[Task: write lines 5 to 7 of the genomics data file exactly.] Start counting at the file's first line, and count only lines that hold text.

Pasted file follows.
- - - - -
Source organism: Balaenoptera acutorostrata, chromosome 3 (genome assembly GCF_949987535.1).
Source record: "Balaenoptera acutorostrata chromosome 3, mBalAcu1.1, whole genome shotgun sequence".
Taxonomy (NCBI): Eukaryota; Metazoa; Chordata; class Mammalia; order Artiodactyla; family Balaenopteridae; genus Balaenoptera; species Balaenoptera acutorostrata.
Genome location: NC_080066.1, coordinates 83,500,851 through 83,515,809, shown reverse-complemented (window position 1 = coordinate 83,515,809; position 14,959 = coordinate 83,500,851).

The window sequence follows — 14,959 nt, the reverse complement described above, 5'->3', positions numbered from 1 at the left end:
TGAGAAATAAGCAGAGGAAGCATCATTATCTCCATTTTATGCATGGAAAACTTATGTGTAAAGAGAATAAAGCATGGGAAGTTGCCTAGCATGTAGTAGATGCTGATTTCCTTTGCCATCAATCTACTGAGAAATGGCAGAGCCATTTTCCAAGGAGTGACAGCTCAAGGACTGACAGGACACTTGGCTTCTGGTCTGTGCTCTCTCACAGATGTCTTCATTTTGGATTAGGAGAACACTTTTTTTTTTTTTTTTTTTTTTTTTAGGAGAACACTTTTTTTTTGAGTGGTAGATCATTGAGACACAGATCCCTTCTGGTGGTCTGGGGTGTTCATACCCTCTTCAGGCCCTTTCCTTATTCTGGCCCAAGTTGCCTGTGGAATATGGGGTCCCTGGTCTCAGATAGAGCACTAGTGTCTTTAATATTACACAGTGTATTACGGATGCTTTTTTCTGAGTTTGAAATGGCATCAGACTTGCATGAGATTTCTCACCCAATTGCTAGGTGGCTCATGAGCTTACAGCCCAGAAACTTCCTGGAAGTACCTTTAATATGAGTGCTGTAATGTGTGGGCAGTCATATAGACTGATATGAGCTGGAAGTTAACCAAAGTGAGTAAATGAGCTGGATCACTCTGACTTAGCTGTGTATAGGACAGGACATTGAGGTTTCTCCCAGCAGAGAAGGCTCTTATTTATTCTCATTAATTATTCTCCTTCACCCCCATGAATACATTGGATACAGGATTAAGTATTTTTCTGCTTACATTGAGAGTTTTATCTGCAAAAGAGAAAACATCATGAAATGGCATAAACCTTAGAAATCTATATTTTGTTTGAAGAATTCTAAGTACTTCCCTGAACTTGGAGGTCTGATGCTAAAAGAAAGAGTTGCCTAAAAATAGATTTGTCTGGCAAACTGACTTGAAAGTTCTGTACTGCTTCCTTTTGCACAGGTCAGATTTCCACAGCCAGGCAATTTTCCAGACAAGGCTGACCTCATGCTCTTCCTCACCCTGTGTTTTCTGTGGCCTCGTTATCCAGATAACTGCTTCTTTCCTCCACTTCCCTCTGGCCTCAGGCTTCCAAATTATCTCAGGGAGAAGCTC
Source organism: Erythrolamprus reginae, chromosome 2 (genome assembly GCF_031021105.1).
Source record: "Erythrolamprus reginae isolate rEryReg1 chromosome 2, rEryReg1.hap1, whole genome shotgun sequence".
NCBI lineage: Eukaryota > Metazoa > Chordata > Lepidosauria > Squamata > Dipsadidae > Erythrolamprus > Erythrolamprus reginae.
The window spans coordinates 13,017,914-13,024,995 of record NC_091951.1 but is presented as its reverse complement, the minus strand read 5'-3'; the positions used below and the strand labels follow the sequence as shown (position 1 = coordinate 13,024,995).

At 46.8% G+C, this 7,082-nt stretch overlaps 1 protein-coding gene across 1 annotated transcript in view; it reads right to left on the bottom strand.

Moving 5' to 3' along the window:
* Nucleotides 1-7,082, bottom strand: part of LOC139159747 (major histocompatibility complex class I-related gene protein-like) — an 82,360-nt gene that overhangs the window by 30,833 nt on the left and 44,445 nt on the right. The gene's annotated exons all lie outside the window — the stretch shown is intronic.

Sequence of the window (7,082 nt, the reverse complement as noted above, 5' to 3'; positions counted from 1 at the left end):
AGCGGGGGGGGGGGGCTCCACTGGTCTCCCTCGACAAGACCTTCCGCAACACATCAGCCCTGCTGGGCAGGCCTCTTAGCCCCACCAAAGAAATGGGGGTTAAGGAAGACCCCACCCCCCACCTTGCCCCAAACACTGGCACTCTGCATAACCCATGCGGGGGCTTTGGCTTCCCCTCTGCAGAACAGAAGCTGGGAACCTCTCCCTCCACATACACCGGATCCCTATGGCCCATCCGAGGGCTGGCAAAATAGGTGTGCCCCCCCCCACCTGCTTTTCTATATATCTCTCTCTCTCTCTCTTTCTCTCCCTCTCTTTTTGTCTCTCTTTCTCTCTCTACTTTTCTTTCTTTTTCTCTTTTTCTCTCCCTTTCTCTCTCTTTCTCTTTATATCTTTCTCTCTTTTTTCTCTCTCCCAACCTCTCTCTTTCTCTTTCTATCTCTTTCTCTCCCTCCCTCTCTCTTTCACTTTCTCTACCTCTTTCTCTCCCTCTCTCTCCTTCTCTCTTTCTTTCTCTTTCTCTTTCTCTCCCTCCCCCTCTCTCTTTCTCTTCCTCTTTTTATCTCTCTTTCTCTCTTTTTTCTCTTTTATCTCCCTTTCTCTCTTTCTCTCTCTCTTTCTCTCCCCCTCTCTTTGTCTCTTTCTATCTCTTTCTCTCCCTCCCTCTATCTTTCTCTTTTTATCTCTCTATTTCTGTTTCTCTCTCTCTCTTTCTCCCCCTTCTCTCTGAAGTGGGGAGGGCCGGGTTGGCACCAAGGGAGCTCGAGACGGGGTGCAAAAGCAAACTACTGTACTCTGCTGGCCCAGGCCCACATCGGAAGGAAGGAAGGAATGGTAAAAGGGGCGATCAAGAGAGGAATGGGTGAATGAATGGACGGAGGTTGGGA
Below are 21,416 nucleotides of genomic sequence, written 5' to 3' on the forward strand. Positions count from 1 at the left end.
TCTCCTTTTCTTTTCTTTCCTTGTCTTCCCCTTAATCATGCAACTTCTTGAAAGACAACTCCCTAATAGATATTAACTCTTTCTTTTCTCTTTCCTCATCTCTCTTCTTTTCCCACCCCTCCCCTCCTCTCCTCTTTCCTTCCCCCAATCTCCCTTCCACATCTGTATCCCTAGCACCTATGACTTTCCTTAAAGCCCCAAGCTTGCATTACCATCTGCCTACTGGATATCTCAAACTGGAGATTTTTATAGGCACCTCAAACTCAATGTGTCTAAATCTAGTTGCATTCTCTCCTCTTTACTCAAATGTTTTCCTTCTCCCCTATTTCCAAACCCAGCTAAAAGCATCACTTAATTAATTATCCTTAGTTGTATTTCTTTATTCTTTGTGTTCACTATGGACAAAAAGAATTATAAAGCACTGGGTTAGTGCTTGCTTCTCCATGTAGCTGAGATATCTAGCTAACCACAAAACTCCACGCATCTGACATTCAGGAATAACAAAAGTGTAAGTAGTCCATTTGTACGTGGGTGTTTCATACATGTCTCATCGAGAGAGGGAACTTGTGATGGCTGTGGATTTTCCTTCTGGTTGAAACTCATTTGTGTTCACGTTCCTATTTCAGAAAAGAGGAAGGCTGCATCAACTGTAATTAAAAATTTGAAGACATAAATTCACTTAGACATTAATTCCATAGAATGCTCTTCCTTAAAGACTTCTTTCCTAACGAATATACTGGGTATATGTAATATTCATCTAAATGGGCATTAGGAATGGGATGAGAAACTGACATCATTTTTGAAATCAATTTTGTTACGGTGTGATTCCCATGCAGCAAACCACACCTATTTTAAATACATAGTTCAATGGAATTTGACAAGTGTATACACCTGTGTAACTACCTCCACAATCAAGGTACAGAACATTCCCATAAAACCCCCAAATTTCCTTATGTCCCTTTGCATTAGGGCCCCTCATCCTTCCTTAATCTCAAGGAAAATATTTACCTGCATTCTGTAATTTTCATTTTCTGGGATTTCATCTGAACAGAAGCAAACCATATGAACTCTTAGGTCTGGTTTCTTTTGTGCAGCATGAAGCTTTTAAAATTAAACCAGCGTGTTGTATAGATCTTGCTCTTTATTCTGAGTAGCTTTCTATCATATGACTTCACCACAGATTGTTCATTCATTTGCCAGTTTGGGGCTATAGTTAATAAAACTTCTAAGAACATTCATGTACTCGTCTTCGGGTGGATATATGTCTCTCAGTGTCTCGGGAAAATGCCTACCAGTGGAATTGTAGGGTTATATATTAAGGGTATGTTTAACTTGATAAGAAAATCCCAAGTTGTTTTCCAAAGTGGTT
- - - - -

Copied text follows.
The window sequence follows — 14,959 nt, the reverse complement described above, 5'->3', positions numbered from 1 at the left end:
TGAGAAATAAGCAGAGGAAGCATCATTATCTCCATTTTATGCATGGAAAACTTATGTGTAAAGAGAATAAAGCATGGGAAGTTGCCTAGCATGTAGTAGATGCTGATTTCCTTTGCCATCAATCTACTGAGAAATGGCAGAGCCATTTTCCAAGGAGTGACAGCTCAAGGACTGACAGGACACTTGGCTTCTGGTCTGTGCTCTCTCACAGATGTCTTCATTTTGGATTAGGAGAACACTTTTTTTTTTTTTTTTTTTTTTTTTAGGAGAACACTTTTTTTTTGAGTGGTAGATCATTGAGACACAGATCCCTTCTGGTGGTCTGGGGTGTTCATACCCTCTTCAGGCCCTTTCCTTATTCTGGCCCAAGTTGCCTGTGGAATATGGGGTCCCTGGTCTCAGATAGAGCACTAGTGTCTTTAATATTACACAGTGTATTACGGATGCTTTTTTCTGAGTTTGAAATGGCATCAGACTTGCATGAGATTTCTCACCCAATTGCTAGGTGGCTCATGAGCTTACAGCCCAGAAACTTCCTGGAAGTACCTTTAATATGAGTGCTGTAATGTGTGGGCAGTCATATAGACTGATATGAGCTGGAAGTTAACCAAAGTGAGTAAATGAGCTGGATCACTCTGACTTAGCTGTGTATAGGACAGGACATTGAGGTTTCTCCCAGCAGAGAAGGCTCTTATTTATTCTCATTAATTATTCTCCTTCACCCCCATGAATACATTGGATACAGGATTAAGTATTTTTCTGCTTACATTGAGAGTTTTATCTGCAAAAGAGAAAACATCATGAAATGGCATAAACCTTAGAAATCTATATTTTGTTTGAAGAATTCTAAGTACTTCCCTGAACTTGGAGGTCTGATGCTAAAAGAAAGAGTTGCCTAAAAATAGATTTGTCTGGCAAACTGACTTGAAAGTTCTGTACTGCTTCCTTTTGCACAGGTCAGATTTCCACAGCCAGGCAATTTTCCAGACAAGGCTGACCTCATGCTCTTCCTCACCCTGTGTTTTCTGTGGCCTCGTTATCCAGATAACTGCTTCTTTCCTCCACTTCCCTCTGGCCTCAGGCTTCCAAATTATCTCAGGGAGAAGCTC
Source organism: Erythrolamprus reginae, chromosome 2 (genome assembly GCF_031021105.1).